It’s not hard to find heartache when it pertains to Baltimore Orioles fans and young pitchers. You can look to the minors and find Hunter Harvey. You can look to the big leagues and see Kevin Gausman, who has been pretty good in the big leagues but perhaps not as dominant as one might have expected.
(Chat about this on the BSL Boards here!)
You can look in the past, and oh boy is that list haunting. Adam Loewen, Hayden Penn, Matt Hobgood, Daniel Cabrera, Radhames Liz…..you could go on for days.
But the one staring you square in the face right now is in the bullpen. His name is Dylan Bundy, and he’s broken your heart in a lot of ways. Now this isn’t to say he should shoulder any of the blame; it’s easy to imagine that the emotional distress and wear and tear of how his career has evolved has been toughest on him. But when Baseball America and MLB.com listed a then-20-year-old Bundy as the No. 2 prospect in the game, it’s easy to imagine the feelings of hope, and then the cloud of dread.
Here we go again.
When Bundy was drafted he signed a Major League contract, meaning he was immediately placed on the 40-man roster and his clock for options immediately began ticking. And between throwing 167 innings between three years in the minors and dealing with multiple arm issues, he’s blown through those options with little to show for them. He hasn’t ever pitched at Triple-A. He only has thrown 38.2 innings above High-A in the minors, and has thrown just 10.2 innings in the big leagues between this year and 2012 — and none in between.
Frankly, Bundy’s development process couldn’t have gone worse.
Basically, Bundy is a 23-year-old righty who is a Rule 5 pick on the team who drafted him. But unlike Joey Rickard, he can’t be sent down in any subsequent years to recoup any development time lost by having to be on the 25-man roster. Instead, he has to sink or swim.
It’s pretty easy to argue so far this year he’s sunk. He’s allowed just two earned runs in the nine innings he’s worked this season, but he’s allowed 11 hits and four walks — an unsightly 1.67 WHIP. He’s faced 39 batters this season and struck out two — a 5.1 percent strikeout rate. Let’s put it this way: if Bundy’s strikeout rate came as a hitter, just one guy in baseball would have been harder to strike out this season among 199 (!) qualified hitters.
That’s Angels shortstop Andrelton Simmons (5.0 percent).
So Bundy is striking out batters less often than Joe Mauer strikes out. Or less than half as often as guys like Victor Martinez, Albert Pujols and Ben Zobrist — all notoriously tough guys to strike out. Thirty-nine plate appearances isn’t a lot — according to FanGraphs, strikeout rate stabilizes around 70 batters faced — but we’re talking so putrid thus far that even if he strikes out seven of the next 31 batters to get to that point (roughly the league average rate moving forward), he’ll still only be at about 12-13 percent. In other words, about 10 percent off league average.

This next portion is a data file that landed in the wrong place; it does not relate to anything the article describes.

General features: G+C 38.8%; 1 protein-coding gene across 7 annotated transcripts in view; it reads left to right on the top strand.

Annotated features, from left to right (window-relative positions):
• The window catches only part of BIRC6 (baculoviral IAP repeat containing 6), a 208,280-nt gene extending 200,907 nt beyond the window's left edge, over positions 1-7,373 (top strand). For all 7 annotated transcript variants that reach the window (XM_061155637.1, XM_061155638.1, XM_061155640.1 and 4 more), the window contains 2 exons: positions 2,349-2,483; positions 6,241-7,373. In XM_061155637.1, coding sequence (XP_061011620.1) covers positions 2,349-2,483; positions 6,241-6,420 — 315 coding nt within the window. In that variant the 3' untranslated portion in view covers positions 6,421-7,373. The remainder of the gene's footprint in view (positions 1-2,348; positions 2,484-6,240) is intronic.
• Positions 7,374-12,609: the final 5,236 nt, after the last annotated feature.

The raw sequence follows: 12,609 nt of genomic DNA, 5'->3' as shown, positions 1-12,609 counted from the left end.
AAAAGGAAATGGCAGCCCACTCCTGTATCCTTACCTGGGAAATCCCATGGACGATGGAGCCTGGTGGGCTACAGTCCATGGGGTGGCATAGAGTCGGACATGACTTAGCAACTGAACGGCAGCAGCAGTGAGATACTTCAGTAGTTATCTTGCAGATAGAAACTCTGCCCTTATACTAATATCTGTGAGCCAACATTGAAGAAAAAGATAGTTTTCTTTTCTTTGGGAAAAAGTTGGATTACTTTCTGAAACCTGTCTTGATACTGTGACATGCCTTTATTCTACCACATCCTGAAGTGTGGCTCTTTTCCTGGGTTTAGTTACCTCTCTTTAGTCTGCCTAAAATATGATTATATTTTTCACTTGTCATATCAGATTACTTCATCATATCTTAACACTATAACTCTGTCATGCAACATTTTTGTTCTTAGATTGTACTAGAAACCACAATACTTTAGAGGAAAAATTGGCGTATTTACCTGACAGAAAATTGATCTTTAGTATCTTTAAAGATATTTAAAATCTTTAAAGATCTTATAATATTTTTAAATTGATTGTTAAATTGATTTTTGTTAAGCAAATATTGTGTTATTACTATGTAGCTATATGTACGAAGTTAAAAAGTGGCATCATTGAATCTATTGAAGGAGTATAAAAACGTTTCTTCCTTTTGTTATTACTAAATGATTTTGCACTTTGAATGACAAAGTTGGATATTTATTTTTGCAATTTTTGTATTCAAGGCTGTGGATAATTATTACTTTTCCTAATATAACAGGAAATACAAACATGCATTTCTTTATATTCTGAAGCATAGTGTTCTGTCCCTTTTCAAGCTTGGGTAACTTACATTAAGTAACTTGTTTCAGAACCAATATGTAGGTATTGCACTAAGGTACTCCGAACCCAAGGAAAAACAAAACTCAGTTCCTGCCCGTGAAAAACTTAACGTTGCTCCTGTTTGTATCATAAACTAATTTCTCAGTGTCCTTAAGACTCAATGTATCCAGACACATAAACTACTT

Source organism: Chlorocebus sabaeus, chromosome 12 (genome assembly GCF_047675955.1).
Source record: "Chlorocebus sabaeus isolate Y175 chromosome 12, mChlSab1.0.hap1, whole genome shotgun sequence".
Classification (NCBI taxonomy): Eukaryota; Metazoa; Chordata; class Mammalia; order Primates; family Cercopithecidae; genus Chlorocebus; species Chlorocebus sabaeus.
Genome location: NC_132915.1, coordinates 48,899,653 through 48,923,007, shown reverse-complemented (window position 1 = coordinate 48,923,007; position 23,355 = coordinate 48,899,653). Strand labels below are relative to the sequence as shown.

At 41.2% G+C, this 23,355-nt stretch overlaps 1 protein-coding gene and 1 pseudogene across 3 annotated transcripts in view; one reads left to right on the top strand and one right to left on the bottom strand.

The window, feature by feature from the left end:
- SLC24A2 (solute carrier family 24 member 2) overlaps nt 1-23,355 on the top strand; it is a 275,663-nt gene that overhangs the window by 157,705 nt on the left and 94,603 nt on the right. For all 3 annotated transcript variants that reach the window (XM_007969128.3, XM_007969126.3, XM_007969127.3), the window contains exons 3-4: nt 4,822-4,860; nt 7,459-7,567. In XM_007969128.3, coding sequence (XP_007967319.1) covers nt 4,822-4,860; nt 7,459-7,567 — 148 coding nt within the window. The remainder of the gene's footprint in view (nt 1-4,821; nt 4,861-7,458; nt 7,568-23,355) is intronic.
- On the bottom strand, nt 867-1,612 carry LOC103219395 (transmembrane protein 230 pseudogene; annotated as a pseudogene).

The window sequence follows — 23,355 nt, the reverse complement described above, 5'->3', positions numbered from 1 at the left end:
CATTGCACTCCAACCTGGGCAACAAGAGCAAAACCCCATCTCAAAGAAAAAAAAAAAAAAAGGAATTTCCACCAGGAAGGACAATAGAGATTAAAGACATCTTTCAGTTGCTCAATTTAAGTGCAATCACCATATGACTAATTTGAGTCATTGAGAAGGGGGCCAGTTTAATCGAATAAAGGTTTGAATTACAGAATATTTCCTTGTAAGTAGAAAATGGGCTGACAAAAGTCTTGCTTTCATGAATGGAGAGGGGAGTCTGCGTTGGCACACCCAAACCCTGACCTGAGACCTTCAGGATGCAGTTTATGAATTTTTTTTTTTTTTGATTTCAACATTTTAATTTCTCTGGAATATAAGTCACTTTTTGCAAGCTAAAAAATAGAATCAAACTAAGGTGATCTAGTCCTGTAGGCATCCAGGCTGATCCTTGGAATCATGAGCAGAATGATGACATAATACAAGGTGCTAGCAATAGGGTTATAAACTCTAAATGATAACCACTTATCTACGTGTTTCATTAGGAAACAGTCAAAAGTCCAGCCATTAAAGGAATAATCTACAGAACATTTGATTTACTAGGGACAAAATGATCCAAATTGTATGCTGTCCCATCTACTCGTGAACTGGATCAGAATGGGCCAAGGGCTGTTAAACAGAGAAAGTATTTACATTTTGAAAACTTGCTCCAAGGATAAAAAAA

It’s hard to envision a scenario where it can get better. A team starved for pitching help would absolutely claim Bundy if placed through waivers to send him out. That’s especially true of a team with even less playoff aspirations than the Orioles; some NL clubs come to mind. That’s also before considering just how unlikely that is to happen, given the team spent a fourth overall selection on Bundy. Given that plus the organization’s issue with developing pitching prospects, they’re not about to give up on a 23-year-old and just admit a mistake.
Well, mistake is a harsh word. The Orioles didn’t injury Bundy. Bundy didn’t injure Bundy. Sometimes it’s just bad luck.
So how could it get better? Well Bundy could work himself into higher-leverage work and be a useful late-inning reliever. Again, not an ideal use for a No. 4 selection, but at some point you’ve got to work within your constraints. But how terribly likely is it for Bundy to move up the totem pole when he’s in a bullpen with seven guys who’ve worked innings in relief on this team with ERA marks under 3.00, or within a whisker of being so. The two guys who aren’t — Vance Worley and Tyler Wilson — are both at 3.06 in 17.2 innings. They are literally one out away from qualifying.
Bundy isn’t taking Zach Britton’s job, and he’s not displacing Brad Brach, Mychal Givens or Darren O’Day among high-leverage righties for work. That’s likely a huge reason why he’s worked fewer innings than those guys, and hasn’t worked with the Orioles ahead in a game since April 12. Even in that game, he worked a season-high 2.1 innings, so it wasn’t like he was in to put out a fire.
But if Bundy would be so sought after on waivers, surely he’s got trade value, right? That’s probably true, though it’s unclear how much. The issue is the Orioles can’t exactly showcase him for a trade by having him work mop up innings, and yet can’t really afford to give him the innings for guys like Brach or Givens even, and those guys are the front end of the Britton Bridge.
And any sort of deal will absolutely be selling low on Bundy’s potential back-end future. That’s to say, later in his career, not that he’s destined to work in the back-end of a rotation, or even a bullpen. If he can help somebody’s bullpen, it might as well be the Orioles’. If anyone thought he could help this rotation however, it’d seem likely that he’d have been given every chance with the state it is currently in (third-worst AL SP ERA at 4.81).
Maybe I’m overanalyzing the situation, and the Orioles can just be happy with whatever he gives them out of the front part of this lockdown bullpen. But even then, that still probably puts him on the lonely road of failed Orioles pitching prospects. Do you see a way the situation could be salvaged?
Warne is a Minnesota Twins beat reporter for 105 The Ticket’s Cold Omaha website as well as a sportswriter for Sportradar U.S. in downtown Minneapolis. He also contributes to FanGraphs / RotoGraphs.